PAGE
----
Posted 19th April 2016 | 7 Comments

'Signaller's error' caused Plymouth accident

A MISTAKE by a signaller is thought to be the cause of a collision between two trains in a platform at Plymouth earlier this month in which around 35 people were hurt.

The accident, on 3 April, occurred when a four-car unit arriving from Penzance at 15.30 collided at about 15mph (24km/h) with a stationary London-bound intercity train which was already partly occupying the same platform.

The trains would normally have been directed into separate platforms, but interchange would then have been difficult because some lifts were out of use for maintenance. The signaller therefore decided to bring the connecting service into the same platform behind the London train, following an established practice which is known as permissive working.

The Rail Accident Investigation Branch said the signaller could see the rear of the intercity train in Platform 6 from the signal box window and estimated that there was enough room for the approaching train as well. Accordingly, the Cornwall train driver had been given a 'proceed' indication on the approach which warned him that he would be entering an occupied platform.

As his train entered the station throat he looked at the tracks to confirm which route his train was taking and, when he realised the situation, applied the emergency brake. However, this was not enough to stop the train, and the collision followed three seconds later.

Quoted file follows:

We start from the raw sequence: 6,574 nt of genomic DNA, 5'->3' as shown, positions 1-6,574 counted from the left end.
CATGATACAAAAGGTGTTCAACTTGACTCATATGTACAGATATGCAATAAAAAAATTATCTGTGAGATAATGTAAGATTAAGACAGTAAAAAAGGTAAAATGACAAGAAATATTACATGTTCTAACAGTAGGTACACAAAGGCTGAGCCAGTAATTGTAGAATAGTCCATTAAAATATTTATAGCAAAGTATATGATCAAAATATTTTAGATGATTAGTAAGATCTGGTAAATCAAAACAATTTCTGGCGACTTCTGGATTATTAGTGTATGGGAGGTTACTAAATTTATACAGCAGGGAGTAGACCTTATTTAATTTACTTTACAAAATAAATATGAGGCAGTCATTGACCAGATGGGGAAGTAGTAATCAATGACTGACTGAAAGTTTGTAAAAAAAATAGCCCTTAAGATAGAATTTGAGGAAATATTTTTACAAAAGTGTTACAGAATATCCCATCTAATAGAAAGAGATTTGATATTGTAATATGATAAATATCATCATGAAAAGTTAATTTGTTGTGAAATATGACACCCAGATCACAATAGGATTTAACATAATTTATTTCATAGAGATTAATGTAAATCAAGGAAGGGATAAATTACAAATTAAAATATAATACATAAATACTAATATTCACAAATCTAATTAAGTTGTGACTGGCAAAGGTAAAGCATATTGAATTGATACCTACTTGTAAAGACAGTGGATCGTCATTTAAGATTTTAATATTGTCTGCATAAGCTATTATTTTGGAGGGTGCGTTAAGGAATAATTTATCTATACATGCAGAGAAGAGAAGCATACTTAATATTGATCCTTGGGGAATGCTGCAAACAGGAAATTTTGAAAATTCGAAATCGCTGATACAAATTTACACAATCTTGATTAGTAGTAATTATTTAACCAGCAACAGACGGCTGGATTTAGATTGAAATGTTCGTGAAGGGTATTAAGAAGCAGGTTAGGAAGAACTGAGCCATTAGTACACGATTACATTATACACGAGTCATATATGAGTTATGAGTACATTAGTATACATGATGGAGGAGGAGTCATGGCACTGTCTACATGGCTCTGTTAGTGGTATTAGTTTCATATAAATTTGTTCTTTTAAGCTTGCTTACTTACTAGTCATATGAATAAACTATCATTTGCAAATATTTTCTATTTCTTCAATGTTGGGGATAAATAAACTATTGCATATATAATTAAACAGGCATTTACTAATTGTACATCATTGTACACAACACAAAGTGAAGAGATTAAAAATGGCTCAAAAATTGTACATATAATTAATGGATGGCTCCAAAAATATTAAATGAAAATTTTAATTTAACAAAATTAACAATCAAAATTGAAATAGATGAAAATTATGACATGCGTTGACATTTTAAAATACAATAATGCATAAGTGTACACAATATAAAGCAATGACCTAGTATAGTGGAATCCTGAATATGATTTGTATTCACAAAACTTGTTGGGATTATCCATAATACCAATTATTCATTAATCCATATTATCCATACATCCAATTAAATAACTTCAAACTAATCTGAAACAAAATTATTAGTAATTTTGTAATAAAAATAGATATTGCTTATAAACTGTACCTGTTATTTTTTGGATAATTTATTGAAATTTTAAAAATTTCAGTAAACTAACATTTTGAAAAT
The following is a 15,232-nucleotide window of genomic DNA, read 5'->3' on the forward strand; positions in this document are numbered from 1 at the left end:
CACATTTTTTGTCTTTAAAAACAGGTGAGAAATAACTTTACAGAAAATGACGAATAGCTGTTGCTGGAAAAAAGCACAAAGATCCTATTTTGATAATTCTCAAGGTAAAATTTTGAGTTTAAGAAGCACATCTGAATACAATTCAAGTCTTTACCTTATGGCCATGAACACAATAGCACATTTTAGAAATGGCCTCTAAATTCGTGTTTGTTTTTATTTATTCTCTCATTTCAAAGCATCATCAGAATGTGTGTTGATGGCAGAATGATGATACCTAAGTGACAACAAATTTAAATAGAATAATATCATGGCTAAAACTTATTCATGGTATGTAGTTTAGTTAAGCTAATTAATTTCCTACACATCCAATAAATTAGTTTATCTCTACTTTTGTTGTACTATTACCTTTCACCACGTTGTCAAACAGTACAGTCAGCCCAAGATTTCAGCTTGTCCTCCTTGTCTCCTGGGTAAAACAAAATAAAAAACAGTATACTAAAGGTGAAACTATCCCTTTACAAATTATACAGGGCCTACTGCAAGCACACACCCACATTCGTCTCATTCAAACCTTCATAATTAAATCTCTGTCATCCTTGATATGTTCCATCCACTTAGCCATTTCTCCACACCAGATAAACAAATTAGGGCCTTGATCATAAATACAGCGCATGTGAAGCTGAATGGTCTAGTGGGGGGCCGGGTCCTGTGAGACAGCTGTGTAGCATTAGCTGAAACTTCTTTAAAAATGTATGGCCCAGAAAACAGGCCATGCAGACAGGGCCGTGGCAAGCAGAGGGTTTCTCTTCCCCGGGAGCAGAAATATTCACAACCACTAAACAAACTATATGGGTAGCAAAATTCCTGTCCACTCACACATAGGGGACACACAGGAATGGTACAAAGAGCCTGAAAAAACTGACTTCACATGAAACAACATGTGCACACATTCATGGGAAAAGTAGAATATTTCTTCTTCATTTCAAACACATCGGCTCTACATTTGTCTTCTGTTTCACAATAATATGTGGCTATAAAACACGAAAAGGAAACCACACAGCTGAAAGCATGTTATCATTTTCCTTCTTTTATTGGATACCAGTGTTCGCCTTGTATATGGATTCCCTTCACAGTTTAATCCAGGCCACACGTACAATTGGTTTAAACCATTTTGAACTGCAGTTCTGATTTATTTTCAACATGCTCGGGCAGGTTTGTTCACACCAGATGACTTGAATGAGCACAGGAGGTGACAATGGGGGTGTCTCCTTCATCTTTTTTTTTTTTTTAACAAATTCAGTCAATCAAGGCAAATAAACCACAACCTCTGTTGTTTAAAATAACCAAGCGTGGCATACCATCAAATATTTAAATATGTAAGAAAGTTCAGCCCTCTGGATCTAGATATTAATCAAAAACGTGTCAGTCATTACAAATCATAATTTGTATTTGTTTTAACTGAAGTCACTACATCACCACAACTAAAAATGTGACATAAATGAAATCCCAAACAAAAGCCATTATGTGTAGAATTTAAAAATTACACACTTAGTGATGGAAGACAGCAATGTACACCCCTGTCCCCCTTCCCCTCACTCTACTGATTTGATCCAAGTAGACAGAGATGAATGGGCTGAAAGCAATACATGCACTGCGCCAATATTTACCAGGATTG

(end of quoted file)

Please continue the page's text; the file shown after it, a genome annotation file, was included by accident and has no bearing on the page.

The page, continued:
Many passengers were standing because they were about to leave the train, and some were thrown around or on to the floor. Seven of those injured were reported to have needed hospital treatment, including the driver. Both trains were also damaged, and the station was closed for around 90 minutes.

The RAIB will follow these preliminary findings with a detailed inquiry into the actions of staff involved, the signalling and platform working arrangements at Plymouth, the performance of the train during the collision and any 'underlying management factors'.

Reader Comments:

Views expressed in submitted comments are that of the author, and not necessarily shared by Railnews.

  • David Cook, Broadstone, Dorset

    As a regular user of Plymouth, I would add that since the rationalisation many years ago, there are now less through platforms available to trains. This would give little choice for platforms (the curve and station buildings also restricting the view of anything occupying a platform. As the lifts have been causing intermittent problems for some time now, I would not want to pass blame on anyone too quickly as when I arrive into Plymouth from the Penzance direction it is often on a nearby platform, and the train from Plymouth to Exeter is often just two coaches (1 x 150 set) rather than 2 sets making a 4 coach train. For disabled passengers, it is very awkward to get across platforms using the steps, and making a decision to put the Penzance train in behind the Paddington train seemed like a good idea to the signalman at the time. Were a lower speed limit to have been in place when passing this permissive signal, this low speed accident would not have taken place. From my point of view, this accident was caused by a collection of events (as many are), and I would not wish to point the finger of blame at any individual.

  • Steve Alston, Crewe

    Calling on signals have been used many times without incident.

    As traincrew, I've come into York many a time on Platform 9 with a 3-car 158, nose to nose behind a GNER 91 simply for connectional purposes - it's excellent customer service to arrange this and ordinarily a perfectly safe procedure.